Organizing a work space goes way back to the industrial revolution when managers were trying to find out how to make their workers more productive. Initially, the goal was to reduce injuries, but over the years we’ve learned that carefullyorganizing your work space can improve productivity (Resnick and Zanotti, 1998).
The intersection where generations meet and collaborate each day is the workplace, which companies need to foster and nourish to create this center of production. Perhaps yoga balls instead of regular chairs, individual employee-designed workstations, or integrated rich-media environments with music or video *won’t* be such a far-fetched office design in the future.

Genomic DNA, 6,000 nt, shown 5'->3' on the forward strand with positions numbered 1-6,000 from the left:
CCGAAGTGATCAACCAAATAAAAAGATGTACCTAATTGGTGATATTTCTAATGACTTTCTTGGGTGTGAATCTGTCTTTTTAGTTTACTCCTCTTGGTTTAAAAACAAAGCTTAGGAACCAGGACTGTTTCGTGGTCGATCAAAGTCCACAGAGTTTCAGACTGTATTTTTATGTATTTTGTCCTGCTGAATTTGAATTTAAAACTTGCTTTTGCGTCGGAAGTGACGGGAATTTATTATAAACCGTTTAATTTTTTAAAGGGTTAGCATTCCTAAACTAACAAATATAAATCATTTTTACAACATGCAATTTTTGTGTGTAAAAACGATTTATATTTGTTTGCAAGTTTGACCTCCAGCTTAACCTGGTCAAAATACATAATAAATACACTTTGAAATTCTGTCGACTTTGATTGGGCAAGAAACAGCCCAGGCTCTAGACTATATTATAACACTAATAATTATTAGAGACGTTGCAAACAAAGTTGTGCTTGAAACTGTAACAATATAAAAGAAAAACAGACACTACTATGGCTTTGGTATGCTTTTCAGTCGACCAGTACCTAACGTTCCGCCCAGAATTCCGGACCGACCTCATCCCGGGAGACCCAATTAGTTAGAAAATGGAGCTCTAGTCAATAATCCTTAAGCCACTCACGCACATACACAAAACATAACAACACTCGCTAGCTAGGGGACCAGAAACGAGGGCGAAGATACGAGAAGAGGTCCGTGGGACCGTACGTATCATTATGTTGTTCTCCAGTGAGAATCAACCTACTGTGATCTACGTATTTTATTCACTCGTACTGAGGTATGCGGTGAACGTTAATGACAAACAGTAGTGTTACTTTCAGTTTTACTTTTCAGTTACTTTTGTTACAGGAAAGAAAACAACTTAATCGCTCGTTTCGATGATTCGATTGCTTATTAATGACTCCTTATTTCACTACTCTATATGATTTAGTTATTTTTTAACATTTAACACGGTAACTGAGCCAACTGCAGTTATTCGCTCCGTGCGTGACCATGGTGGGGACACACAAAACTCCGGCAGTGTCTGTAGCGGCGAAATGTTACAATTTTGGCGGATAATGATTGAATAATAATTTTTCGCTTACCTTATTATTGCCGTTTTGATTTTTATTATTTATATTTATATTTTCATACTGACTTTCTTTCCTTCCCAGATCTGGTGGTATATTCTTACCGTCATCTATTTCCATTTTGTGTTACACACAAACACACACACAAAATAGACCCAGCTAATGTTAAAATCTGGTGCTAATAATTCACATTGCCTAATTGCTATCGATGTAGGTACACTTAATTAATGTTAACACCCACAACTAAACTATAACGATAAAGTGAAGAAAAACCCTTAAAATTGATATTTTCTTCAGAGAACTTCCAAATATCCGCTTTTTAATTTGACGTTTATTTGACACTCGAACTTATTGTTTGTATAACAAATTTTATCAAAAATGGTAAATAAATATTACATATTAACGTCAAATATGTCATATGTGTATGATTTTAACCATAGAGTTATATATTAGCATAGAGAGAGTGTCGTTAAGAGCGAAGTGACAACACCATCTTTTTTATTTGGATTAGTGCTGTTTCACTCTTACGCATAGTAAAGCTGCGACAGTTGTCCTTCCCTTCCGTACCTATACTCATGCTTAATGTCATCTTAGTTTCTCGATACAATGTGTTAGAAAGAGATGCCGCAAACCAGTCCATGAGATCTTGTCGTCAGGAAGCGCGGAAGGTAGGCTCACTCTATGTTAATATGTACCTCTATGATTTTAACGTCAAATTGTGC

What exactly do we know about the future of the workplace? Sabret Flocos and Bob Fox, principles at FOX Architects, recently attended Worktech 11 in New York City. There — alongside more than 200 professionals from real estate, facilities, technology, architecture, design, and management — they joined in a forum to discuss the future of work, the workplace, technology, and innovation.
And here–Ã¢â€žÂ¢s what they learned.